With Newark police under a federal consent decree to clean up police conduct, community leaders and the independent federal monitor whose investigations uncovered civil rights violations are holding what they call a “Critical Conversation About Race and Policing” at the NJPAC. NJTV News Correspondent Michael Hill was there.
Hill: Mary Alice, we’re expecting some 700 to 800 people for this conversation about race and policing here in Newark. Now on the panel tonight, the independent federal monitor for Newark, Peter Harvey, the former attorney general of New Jersey. Also on the panel, the police superintendent, the mayor, members of theNewark Anti-Violence Coalition, the dean of the Criminal Justice School of Law over at Rutgers University. Now also on the panel from the New Jersey Institute for Social Justice — that’s the organization putting this on — is the general counsel and she joins us now, Ms. LaShawn Warren. Ms. Warren, thank you very much for joining us. What do you hope comes out of tonight?
Warren: Well we hope that this will be an opportunity for the community to really engage in efforts to reform the police department of Newark. Here we have an opportunity for the residents to also find out about what’s going on with the consent decree that Peter Harvey will be talking about.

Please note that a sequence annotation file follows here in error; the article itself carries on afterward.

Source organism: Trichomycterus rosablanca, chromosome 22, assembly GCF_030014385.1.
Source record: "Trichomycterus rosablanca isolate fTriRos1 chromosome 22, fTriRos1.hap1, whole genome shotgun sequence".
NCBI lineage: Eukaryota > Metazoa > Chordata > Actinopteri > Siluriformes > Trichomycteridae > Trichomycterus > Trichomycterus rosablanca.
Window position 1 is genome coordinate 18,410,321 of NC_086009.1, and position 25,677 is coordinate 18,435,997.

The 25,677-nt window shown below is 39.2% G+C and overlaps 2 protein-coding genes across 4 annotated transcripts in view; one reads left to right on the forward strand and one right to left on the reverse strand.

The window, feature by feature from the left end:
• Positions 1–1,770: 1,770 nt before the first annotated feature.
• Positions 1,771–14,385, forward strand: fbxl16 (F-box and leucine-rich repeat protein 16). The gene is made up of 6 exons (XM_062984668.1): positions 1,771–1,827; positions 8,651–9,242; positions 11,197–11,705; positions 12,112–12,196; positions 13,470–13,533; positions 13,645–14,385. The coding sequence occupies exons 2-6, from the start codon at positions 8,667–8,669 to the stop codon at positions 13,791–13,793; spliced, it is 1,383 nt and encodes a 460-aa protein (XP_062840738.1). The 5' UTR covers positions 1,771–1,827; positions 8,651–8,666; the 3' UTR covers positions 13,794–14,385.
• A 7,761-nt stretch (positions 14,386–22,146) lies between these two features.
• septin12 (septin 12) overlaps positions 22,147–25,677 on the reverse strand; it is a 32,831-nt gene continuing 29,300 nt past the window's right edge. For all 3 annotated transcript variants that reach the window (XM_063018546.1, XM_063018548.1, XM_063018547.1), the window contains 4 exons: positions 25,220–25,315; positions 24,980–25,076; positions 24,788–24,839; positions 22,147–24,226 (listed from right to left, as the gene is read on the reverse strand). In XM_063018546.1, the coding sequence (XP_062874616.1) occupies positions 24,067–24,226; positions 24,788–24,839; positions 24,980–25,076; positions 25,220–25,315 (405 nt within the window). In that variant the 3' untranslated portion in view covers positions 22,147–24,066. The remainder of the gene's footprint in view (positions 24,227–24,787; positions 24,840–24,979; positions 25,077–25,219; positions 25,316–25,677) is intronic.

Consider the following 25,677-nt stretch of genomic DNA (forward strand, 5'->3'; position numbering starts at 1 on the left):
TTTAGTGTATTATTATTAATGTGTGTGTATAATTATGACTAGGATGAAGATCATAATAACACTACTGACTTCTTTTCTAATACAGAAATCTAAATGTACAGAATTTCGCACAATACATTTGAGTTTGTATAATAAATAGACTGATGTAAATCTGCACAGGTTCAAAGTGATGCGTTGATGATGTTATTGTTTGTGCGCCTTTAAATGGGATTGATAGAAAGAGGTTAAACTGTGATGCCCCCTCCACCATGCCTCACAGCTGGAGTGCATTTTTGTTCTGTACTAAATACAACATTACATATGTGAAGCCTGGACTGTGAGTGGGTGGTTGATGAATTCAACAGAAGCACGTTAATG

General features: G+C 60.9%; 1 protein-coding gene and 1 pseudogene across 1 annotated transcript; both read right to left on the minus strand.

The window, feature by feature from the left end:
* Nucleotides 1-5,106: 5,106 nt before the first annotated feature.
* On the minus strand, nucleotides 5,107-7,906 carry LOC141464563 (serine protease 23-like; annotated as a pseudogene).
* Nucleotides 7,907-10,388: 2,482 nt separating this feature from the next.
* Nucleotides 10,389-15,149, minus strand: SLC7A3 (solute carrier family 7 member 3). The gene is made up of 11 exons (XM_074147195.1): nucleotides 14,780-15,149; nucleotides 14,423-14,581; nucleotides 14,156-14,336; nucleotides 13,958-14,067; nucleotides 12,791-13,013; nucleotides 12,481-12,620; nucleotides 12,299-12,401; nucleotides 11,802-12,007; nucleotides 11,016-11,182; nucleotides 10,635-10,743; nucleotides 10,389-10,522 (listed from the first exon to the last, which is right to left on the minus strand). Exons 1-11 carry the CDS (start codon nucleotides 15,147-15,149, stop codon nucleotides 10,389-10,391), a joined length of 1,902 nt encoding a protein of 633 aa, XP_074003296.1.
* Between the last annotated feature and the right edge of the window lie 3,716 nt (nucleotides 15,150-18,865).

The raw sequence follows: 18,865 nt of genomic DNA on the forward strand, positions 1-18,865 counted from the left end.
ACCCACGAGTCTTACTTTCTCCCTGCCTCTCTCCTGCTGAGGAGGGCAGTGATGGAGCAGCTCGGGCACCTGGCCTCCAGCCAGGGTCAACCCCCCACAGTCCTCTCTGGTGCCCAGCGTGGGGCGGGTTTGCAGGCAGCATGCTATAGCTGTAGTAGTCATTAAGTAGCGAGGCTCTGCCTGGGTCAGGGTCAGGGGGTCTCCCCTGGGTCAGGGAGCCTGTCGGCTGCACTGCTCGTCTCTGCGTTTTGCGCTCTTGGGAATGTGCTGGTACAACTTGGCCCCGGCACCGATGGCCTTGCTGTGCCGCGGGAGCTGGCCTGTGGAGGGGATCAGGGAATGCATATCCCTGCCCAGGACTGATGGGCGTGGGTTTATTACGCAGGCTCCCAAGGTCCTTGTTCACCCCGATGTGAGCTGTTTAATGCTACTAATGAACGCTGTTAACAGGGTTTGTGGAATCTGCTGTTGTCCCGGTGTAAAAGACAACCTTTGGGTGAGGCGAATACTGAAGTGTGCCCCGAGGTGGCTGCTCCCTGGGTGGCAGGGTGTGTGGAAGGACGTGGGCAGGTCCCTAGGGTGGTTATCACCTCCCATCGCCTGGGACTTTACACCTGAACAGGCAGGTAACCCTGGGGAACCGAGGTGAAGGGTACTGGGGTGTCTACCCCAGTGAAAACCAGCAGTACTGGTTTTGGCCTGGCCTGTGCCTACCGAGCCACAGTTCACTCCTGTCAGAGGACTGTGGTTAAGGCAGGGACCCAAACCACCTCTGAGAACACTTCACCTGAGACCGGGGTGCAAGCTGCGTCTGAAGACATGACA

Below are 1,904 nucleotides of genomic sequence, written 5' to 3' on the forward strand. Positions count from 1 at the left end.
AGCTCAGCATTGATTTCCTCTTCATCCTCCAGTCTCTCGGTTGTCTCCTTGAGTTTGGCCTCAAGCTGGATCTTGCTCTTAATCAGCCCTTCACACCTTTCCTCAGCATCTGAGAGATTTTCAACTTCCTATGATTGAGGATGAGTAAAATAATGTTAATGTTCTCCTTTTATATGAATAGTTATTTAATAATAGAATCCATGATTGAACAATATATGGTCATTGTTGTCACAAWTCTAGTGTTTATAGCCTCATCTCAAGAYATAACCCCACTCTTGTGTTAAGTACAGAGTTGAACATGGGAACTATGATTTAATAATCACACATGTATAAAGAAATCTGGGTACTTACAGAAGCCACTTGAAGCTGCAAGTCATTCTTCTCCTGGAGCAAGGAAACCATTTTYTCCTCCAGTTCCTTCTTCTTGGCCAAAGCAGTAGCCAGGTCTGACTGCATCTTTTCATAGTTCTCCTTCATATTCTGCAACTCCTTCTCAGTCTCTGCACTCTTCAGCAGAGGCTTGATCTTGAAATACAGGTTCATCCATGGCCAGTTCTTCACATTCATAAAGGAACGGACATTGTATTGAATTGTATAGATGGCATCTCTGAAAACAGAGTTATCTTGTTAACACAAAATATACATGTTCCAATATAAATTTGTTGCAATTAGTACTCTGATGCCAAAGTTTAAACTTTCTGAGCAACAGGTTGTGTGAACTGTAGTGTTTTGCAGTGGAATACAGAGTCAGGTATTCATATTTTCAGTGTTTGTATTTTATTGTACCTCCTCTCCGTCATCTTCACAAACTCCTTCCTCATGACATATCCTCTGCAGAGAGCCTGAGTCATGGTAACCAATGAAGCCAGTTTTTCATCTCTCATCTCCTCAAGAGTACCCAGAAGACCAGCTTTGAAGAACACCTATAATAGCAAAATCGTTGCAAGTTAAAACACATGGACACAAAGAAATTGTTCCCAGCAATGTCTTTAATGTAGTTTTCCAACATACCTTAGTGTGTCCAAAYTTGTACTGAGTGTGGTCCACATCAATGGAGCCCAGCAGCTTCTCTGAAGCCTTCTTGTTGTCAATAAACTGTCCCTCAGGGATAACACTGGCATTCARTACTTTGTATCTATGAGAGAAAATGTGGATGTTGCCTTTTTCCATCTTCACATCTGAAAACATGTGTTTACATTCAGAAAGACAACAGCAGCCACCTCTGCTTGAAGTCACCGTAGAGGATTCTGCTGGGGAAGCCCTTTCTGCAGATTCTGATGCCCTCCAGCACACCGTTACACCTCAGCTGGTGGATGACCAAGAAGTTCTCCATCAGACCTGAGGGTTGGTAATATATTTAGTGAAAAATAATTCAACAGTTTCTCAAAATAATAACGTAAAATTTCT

Hill: This consent decree as you see it, from your organization, is almost the Bible at this point in terms of going forward with the Newark Police Department.
Warren: Yes it is. Actually, a key component of the consent decree that was entered into with the city of Newark actually provides for citizen input. So there will be a number of community surveys. And those community surveys will help inform the reform that we hope to see in the coming years.
Hill: Ryan Haygood who’s the executive director, the CEO of the organization and the president of the organization is on Peter Harvey’s team as a federal monitor. Going forward, you see this as an open book opportunity to do something with this department, to get it right now?